Self-powered, solid-state devices for remote sensing, timing and security of internet-of-things and other passive assets

Tech ID: T-015908

Technology Description

Engineers in Prof. Shantanu Chakrabartty’s laboratory have developed a self-powered, CMOS-based, nano-scale “smart sensor” and timer system that uses quantum-tunneling for reliable, long-lasting memory or authentication.

This technology is a floating gate device that continuously operates without external power by utilizing Fowler-Nordheim quantum tunneling and integration of electrons. The device was originally developed for continuously measuring and time stamping rare events in ultra-low power environments or remote locations over long periods of time (WUSTL Technology T-015908). In these applications, the device detects and time stamps any deviation from normal storage or operating conditions. The floating gate acts as dynamic, non-volatile memory to store measurements that can be retrieved later for offline data analysis. Applications of the self-powered “smart sensor” include seismic and structural health monitoring, temperature sensing or detecting variations in medical devices.

Fowler-Nordheim tunneling in the floating gate architecture could also be leveraged as a timer module that could enable dynamic, rapid authentication of devices such as credit cards, security badges, RFID tags or other Internet-of-Things (IoT) devices. Specifically, this self-powered module (WUSTL Technology T-016736) would create a continuously running system clock that could be synchronized to a “gold standard” server for over three years. By using random keys or tokens that are periodically generated over time, this would allow trust verification in passive assets with limited computing and storage capability and no source of energy. This dynamic authentication system is more secure against theft, tampering or counterfeiting than static security like bar codes and product IDs.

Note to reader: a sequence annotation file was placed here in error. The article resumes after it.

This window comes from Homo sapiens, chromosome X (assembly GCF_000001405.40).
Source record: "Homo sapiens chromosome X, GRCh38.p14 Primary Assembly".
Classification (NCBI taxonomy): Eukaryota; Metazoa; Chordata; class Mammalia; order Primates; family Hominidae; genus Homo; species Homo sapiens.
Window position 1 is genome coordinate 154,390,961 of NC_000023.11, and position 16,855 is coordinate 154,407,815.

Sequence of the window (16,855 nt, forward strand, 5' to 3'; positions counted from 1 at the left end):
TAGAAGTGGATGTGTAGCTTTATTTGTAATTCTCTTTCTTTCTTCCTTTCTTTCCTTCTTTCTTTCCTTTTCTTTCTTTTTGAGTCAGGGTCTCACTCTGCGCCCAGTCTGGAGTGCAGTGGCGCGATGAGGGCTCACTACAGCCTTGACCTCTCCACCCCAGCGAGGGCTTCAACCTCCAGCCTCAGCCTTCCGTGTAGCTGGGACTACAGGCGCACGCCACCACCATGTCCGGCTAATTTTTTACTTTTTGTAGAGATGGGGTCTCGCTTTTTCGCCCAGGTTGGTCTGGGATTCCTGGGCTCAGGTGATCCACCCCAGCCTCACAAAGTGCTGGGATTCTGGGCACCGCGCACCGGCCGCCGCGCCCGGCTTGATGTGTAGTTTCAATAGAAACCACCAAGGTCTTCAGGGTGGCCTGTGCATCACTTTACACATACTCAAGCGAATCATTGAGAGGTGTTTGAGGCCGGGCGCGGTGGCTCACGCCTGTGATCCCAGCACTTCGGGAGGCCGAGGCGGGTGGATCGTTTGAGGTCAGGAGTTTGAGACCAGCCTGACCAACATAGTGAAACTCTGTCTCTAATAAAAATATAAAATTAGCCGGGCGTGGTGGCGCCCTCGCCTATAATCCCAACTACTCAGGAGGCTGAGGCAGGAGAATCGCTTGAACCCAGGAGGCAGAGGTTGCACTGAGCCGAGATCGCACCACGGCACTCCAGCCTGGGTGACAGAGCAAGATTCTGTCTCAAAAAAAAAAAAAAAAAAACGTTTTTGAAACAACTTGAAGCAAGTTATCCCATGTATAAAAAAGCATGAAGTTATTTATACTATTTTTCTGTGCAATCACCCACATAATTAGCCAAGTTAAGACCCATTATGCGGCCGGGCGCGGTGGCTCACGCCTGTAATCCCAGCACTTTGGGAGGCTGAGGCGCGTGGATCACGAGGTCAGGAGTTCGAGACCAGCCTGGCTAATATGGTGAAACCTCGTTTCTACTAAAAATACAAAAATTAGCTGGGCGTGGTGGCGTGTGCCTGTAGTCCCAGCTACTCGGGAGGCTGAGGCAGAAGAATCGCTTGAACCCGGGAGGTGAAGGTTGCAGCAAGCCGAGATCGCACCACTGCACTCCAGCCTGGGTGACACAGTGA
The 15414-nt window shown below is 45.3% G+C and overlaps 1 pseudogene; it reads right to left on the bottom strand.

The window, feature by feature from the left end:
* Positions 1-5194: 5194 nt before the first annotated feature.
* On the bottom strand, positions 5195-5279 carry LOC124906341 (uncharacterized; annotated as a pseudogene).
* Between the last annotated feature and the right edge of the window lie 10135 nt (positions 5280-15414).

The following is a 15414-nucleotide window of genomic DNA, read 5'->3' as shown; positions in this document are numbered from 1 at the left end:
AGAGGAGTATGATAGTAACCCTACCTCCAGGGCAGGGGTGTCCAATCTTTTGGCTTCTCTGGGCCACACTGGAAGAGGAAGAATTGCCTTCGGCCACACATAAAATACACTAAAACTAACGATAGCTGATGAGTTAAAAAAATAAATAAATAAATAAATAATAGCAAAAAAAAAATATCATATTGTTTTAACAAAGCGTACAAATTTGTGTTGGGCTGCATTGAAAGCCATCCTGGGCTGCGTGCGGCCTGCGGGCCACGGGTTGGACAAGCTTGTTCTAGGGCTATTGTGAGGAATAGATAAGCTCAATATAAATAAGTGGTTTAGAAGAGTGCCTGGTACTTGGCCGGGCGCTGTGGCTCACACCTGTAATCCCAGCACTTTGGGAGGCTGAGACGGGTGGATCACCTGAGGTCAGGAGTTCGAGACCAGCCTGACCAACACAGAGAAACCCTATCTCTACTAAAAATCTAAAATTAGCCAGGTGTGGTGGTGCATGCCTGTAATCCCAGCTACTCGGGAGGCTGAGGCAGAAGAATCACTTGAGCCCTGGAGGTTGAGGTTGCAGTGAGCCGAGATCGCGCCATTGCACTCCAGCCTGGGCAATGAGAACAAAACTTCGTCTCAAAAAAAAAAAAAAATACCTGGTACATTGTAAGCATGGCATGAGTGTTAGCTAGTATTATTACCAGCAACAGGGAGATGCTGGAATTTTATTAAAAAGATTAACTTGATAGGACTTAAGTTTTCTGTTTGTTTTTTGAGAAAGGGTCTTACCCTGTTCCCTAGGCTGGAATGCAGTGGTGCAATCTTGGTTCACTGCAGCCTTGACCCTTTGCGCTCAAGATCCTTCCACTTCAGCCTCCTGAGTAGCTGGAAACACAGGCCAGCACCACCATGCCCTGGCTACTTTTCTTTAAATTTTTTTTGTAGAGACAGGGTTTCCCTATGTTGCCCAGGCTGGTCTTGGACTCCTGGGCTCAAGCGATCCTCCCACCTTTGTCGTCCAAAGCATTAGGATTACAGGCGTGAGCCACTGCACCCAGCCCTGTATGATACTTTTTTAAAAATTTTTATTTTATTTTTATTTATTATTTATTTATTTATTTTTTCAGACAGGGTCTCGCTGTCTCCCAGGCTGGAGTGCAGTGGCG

Dynamic hardware-software authentication: combines zero-power timer technology and dynamic authentication software for an enhanced end-to-end security solution.

Stage of Research

Proof-of-concept – the inventors fabricated prototypes using standard 0.5um CMOS processing including:

  • a modified non-volatile memory device which showed that less than 100fJ of sensing energy was required for event recording and time stamping
  • a timer module device that would be operational for longer than 3 years (based on extrapolation study) and had a synchronization accuracy up to 0.5% even with device mismatch

Future work – planned studies include large-scale statistical testing and integrating the timer device on passive tags


  • Long-term/remote sensing – basic device can be used for monitoring in applications with a using a “sense now, retrieve later” paradigm to track rare events, particularly where batteries and remote powering is impractical, such as:
    • seismic and structural health monitoring
    • medical devices – to detect misuse of an implant or deviation from normal operating conditions
  • IoT authentication: continuous synchronization for “smart sensors” and other passive devices (e.g., RFID tags, credit cards, access cards or memory cards)
    • can implement dynamic, enterprise level Secure ID type authentication algorithms with periodically generated random keys and tokens
    • could be used as long-term clock to enable or disable features
    • trust verification of integrated circuits
  • Ultra secure root-of-trust security for low resource IoT and IP protection

Key Advantages

  • Self-powered by omnipresent thermal and quantum fluctuations:
    • activation energy for the device is well below 1-100 atto-watt range
    • zero external power needed for sensing, event detection, timing or authentication applications
  • Long life:
    • continuously active with no downtime
    • timing keeping/authentication devices could last greater than 3 years
  • Robust and accurate – different self-powered timers can be passively synchronized with respect to each other at an accuracy greater than 0.5%
  • Secure, dynamic authentication:
    • no static identifiers (e.g., bar codes or product IDs) used for trust verification which should make timer-based authentication immune to theft, counterfeiting or tampering, practically zero side-channels
    • practically zero side-channels and immune to snooping
  • Solid-state:
    • standard CMOS processing
    • 1/100,000,000 size of RSA Secure ID







Markiewicz, Gregory

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